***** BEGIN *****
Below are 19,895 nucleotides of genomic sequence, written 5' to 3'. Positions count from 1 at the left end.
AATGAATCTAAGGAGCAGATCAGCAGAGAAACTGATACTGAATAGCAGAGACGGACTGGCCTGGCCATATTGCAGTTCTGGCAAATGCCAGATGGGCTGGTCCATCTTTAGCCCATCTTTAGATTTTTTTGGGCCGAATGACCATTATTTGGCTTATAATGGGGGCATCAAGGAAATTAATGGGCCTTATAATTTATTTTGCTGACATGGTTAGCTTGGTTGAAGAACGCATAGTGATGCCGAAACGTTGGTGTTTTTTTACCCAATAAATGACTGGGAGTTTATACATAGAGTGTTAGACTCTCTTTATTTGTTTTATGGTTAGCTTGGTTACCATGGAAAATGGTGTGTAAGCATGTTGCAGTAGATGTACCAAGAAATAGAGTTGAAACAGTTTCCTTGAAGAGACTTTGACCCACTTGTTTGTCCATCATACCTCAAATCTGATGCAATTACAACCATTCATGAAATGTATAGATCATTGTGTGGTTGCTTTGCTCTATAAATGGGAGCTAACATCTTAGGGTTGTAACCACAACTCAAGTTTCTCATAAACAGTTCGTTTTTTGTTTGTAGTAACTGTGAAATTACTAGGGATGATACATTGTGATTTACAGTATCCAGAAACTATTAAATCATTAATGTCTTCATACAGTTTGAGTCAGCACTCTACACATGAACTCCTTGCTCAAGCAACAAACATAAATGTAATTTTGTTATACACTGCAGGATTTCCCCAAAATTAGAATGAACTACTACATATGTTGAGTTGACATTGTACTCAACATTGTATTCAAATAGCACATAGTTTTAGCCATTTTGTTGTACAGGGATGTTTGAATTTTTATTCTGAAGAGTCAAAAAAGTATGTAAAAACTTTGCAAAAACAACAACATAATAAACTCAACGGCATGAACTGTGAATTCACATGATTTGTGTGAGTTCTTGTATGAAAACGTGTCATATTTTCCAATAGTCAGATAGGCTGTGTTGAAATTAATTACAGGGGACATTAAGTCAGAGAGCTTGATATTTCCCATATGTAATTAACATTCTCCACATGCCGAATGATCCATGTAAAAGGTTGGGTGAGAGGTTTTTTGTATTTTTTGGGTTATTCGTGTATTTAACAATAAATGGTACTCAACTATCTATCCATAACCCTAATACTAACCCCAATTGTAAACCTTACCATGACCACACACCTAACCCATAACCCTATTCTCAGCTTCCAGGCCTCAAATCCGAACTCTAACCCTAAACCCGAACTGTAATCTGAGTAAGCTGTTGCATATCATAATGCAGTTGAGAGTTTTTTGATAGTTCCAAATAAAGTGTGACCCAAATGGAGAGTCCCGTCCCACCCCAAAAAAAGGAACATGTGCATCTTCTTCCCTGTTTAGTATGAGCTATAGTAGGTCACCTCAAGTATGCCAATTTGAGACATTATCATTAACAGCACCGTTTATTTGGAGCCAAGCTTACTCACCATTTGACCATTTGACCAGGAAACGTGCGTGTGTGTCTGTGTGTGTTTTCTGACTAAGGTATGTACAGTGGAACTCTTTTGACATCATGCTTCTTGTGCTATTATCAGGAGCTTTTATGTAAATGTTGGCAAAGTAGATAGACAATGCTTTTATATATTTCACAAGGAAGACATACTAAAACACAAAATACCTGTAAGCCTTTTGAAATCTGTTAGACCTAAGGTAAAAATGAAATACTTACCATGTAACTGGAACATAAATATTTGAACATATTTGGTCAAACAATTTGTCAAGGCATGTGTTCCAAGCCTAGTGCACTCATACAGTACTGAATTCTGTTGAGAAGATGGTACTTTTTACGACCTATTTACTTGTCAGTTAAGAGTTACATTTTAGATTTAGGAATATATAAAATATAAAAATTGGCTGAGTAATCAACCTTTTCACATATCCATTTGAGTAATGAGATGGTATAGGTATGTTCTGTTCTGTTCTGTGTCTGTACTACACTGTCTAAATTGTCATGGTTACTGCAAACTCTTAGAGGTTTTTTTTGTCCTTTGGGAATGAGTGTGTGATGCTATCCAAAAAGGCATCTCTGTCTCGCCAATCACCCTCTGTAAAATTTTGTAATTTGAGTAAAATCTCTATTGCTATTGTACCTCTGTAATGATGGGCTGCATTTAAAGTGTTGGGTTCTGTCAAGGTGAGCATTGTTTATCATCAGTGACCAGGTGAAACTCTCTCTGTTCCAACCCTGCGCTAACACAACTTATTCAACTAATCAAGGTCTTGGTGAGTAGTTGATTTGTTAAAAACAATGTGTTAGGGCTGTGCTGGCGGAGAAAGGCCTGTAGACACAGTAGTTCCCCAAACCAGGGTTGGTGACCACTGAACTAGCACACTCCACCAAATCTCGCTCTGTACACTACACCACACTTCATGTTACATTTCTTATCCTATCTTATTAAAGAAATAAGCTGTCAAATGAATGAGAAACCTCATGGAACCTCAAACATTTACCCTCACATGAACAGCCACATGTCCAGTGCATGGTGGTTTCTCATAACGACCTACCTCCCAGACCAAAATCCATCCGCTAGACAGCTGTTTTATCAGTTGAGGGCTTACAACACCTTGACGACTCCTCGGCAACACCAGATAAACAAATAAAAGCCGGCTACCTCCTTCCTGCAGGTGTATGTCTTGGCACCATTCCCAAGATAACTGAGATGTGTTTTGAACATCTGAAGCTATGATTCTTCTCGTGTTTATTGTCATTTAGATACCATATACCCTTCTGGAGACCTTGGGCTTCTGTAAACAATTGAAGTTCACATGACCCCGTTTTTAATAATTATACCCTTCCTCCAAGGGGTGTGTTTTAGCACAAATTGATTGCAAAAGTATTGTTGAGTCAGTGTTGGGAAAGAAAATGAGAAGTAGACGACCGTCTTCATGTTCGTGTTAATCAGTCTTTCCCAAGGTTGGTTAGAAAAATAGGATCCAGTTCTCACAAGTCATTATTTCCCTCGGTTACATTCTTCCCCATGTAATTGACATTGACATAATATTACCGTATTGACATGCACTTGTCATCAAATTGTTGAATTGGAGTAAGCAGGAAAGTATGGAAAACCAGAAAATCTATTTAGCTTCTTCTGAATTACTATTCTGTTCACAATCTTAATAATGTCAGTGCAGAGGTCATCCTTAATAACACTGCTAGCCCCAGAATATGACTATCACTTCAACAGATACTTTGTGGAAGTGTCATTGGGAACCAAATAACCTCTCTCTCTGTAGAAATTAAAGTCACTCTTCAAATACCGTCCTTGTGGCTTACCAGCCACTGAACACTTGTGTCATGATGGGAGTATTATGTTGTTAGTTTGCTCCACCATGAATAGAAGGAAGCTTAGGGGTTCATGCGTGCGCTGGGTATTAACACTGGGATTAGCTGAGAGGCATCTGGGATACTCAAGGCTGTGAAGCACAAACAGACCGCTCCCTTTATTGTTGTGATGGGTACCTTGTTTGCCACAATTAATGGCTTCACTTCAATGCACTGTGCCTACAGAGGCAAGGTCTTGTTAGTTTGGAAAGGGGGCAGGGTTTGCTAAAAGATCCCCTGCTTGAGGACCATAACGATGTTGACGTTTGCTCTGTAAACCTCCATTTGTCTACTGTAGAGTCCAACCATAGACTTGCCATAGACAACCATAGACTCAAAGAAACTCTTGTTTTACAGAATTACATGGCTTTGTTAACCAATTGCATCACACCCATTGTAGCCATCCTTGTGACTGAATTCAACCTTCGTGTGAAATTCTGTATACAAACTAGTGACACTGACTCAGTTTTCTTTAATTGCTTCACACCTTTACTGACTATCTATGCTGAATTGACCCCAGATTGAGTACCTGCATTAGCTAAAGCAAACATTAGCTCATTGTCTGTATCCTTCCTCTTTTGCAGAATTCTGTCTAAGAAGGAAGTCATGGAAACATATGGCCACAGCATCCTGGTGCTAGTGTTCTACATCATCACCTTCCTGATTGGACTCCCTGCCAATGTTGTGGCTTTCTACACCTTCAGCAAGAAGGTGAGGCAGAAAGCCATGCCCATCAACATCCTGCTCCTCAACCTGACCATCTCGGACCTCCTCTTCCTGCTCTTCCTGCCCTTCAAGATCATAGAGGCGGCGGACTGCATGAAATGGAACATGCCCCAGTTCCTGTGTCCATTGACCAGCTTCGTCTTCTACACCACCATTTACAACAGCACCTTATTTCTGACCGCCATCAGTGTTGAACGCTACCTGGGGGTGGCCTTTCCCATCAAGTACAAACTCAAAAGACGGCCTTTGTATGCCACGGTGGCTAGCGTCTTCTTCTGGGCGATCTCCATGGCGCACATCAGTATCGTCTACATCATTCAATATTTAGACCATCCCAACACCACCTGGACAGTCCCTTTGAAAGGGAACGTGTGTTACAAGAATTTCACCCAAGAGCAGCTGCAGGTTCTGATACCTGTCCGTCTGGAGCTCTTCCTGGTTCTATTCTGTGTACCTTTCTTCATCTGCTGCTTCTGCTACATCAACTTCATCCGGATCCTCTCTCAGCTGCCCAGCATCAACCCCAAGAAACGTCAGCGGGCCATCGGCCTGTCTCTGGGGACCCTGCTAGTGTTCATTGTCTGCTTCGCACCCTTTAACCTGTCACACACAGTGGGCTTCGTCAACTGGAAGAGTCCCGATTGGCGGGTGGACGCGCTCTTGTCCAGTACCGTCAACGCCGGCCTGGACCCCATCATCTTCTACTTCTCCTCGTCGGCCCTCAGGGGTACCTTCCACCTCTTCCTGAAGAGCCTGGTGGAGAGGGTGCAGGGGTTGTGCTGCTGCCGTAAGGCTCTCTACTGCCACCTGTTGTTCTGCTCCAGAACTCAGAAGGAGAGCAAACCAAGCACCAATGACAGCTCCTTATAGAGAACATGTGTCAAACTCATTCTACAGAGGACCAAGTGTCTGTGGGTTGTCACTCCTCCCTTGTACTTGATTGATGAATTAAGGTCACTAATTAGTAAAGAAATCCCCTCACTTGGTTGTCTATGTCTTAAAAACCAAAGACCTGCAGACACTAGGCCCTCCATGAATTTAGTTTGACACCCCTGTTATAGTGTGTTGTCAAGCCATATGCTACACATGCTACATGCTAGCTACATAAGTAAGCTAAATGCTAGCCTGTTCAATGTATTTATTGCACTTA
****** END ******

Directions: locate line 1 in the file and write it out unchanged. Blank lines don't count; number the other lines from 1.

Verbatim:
Below are 19,895 nucleotides of genomic sequence, written 5' to 3'. Positions count from 1 at the left end.